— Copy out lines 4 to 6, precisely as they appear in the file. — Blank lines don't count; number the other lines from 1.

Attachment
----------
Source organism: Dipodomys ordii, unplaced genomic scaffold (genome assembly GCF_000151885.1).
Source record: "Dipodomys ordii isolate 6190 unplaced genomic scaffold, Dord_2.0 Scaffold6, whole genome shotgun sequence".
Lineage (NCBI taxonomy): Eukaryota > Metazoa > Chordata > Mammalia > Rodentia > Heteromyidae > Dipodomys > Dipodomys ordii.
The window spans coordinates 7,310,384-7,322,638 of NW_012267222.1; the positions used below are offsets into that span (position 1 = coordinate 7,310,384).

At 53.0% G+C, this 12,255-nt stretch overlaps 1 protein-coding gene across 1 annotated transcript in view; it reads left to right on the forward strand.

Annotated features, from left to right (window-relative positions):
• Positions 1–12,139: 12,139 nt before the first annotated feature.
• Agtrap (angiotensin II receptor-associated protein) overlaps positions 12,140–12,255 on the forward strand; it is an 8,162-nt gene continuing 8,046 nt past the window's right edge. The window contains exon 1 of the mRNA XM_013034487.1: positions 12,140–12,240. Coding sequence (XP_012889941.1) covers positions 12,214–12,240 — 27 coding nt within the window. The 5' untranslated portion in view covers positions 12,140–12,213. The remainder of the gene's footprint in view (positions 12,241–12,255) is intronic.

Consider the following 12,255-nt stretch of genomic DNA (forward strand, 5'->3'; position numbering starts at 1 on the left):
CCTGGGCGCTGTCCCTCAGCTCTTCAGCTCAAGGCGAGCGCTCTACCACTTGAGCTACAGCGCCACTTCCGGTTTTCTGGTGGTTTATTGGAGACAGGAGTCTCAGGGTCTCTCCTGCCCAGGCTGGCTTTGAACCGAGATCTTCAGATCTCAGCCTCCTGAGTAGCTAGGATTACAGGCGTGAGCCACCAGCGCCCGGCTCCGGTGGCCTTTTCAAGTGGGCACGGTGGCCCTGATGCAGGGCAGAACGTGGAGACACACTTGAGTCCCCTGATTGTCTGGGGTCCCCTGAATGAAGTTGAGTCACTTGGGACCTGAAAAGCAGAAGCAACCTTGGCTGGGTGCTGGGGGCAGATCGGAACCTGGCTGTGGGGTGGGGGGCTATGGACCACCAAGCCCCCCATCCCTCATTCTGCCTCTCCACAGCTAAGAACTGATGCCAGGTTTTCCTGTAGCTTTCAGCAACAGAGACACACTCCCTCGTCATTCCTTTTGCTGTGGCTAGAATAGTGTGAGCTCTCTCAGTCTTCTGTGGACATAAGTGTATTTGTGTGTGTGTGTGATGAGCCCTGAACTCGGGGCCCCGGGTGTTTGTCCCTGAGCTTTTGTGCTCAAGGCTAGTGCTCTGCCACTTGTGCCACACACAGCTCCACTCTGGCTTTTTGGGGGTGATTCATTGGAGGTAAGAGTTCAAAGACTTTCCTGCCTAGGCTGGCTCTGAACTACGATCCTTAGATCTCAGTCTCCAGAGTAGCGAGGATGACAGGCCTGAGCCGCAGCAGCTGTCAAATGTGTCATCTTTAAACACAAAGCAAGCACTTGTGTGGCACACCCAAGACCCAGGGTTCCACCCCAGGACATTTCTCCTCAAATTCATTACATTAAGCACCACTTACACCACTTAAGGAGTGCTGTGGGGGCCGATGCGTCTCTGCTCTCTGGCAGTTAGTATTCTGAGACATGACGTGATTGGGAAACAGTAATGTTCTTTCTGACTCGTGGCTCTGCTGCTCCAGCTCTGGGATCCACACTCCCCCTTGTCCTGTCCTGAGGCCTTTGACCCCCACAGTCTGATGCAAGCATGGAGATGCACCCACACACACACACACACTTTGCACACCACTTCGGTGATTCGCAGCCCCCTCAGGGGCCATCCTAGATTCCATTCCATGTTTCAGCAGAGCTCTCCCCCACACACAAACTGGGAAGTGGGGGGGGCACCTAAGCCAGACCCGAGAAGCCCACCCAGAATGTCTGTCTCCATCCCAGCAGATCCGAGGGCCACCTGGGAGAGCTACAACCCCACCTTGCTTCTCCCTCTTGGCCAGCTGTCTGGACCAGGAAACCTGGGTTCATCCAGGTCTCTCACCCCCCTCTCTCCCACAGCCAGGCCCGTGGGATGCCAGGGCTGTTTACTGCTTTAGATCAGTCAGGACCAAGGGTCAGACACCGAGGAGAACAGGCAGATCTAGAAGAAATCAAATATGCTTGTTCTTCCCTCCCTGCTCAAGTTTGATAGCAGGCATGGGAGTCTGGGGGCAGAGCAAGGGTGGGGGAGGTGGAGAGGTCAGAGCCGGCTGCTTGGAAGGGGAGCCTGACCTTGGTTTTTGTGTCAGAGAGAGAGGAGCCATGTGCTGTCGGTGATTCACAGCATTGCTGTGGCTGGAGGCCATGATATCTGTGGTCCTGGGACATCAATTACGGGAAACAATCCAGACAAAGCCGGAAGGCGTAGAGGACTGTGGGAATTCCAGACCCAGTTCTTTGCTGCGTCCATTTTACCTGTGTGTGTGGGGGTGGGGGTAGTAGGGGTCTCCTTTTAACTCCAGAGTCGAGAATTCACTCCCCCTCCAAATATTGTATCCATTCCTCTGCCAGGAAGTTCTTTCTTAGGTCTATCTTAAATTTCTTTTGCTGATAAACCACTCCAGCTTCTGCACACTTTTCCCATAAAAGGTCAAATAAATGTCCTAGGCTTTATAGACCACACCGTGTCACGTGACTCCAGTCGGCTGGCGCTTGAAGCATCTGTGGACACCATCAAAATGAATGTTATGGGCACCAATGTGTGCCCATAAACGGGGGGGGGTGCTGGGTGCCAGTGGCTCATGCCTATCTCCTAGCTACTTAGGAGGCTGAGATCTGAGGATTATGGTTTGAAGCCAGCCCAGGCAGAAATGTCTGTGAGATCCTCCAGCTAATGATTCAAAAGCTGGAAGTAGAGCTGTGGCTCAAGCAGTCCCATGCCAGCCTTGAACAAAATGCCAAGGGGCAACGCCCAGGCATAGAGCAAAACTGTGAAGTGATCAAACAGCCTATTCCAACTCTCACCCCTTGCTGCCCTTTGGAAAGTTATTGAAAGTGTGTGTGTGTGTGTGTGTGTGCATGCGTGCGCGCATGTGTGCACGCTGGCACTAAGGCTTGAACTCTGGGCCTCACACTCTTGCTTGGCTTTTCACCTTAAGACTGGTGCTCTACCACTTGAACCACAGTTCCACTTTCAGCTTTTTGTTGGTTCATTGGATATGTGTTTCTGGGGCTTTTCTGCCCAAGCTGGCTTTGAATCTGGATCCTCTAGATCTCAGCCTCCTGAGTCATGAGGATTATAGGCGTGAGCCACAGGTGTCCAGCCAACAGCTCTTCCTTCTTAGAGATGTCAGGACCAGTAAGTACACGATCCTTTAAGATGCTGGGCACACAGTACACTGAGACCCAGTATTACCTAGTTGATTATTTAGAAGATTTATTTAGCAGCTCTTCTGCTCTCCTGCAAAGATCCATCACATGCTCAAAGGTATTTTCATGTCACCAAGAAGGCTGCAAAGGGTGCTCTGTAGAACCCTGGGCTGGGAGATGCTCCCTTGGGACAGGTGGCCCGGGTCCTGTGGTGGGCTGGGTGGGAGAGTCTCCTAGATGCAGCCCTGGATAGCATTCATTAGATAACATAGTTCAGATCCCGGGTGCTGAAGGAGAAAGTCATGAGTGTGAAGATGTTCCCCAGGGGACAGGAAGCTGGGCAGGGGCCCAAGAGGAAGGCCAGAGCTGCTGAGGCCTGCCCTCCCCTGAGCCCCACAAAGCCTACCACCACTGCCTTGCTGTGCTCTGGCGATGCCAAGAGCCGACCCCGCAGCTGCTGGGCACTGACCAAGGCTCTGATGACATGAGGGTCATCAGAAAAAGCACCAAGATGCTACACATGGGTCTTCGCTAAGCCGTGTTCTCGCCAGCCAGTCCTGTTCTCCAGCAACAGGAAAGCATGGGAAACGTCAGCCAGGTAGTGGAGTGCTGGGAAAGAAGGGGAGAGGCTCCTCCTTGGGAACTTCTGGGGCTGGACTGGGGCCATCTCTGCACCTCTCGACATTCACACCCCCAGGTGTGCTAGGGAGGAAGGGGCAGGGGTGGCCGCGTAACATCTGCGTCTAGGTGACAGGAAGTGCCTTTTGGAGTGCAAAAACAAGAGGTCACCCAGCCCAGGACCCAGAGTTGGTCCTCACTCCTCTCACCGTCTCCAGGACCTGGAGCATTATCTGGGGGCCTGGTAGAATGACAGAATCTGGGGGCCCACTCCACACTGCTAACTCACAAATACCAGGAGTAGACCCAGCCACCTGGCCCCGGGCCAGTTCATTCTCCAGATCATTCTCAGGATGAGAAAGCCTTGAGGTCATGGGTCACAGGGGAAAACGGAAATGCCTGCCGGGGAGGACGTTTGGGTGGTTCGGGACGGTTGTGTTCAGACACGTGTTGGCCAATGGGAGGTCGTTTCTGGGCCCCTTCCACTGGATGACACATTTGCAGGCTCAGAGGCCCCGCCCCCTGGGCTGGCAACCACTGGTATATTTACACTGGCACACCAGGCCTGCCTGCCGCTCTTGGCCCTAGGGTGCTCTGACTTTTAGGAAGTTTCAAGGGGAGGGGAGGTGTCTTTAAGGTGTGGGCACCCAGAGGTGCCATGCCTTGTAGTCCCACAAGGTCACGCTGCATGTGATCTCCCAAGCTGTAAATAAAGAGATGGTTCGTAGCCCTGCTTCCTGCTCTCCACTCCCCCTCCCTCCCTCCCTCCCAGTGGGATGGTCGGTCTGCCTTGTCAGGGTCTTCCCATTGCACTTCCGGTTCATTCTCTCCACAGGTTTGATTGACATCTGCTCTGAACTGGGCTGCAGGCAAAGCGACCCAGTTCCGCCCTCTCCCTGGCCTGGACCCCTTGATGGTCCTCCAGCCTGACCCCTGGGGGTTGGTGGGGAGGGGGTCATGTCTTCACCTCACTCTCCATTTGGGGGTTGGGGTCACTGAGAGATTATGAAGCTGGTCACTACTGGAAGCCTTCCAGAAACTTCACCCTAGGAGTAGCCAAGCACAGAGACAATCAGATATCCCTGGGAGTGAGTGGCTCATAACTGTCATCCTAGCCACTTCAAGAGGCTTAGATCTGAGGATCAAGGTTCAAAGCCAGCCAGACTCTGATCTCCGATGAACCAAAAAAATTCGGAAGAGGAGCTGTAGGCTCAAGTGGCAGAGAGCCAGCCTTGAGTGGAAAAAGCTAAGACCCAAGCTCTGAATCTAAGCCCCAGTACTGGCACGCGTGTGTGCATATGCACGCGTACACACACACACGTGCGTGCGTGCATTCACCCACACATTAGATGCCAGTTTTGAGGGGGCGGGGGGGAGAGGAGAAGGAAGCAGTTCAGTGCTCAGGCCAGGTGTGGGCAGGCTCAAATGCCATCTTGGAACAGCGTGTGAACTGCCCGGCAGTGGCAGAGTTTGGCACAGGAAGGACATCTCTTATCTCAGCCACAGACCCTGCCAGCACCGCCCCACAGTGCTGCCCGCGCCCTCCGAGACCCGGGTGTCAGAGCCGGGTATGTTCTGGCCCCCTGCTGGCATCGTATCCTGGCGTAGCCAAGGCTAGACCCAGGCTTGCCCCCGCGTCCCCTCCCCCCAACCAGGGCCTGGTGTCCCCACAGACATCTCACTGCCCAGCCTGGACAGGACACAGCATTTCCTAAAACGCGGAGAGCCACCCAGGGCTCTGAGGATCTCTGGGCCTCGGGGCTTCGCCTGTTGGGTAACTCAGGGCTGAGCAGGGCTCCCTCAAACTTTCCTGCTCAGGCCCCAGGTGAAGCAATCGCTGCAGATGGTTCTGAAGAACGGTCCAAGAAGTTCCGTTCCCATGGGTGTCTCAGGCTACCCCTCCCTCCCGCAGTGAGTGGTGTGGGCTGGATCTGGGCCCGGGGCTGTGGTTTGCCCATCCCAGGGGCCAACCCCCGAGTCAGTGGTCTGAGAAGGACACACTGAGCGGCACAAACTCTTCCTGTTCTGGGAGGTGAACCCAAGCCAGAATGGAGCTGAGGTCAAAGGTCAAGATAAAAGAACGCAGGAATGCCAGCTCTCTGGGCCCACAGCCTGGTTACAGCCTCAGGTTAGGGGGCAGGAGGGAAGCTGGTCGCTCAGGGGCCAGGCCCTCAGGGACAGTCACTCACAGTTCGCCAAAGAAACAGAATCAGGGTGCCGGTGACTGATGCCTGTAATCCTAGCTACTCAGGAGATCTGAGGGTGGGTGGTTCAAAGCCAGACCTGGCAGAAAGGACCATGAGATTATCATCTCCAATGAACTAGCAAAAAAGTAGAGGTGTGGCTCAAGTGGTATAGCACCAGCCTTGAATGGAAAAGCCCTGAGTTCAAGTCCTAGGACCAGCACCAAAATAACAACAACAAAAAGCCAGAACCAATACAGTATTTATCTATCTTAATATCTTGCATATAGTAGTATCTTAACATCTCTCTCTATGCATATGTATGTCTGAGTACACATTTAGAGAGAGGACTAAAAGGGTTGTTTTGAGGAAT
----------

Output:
The window spans coordinates 7,310,384-7,322,638 of NW_012267222.1; the positions used below are offsets into that span (position 1 = coordinate 7,310,384).

At 53.0% G+C, this 12,255-nt stretch overlaps 1 protein-coding gene across 1 annotated transcript in view; it reads left to right on the forward strand.

Annotated features, from left to right (window-relative positions):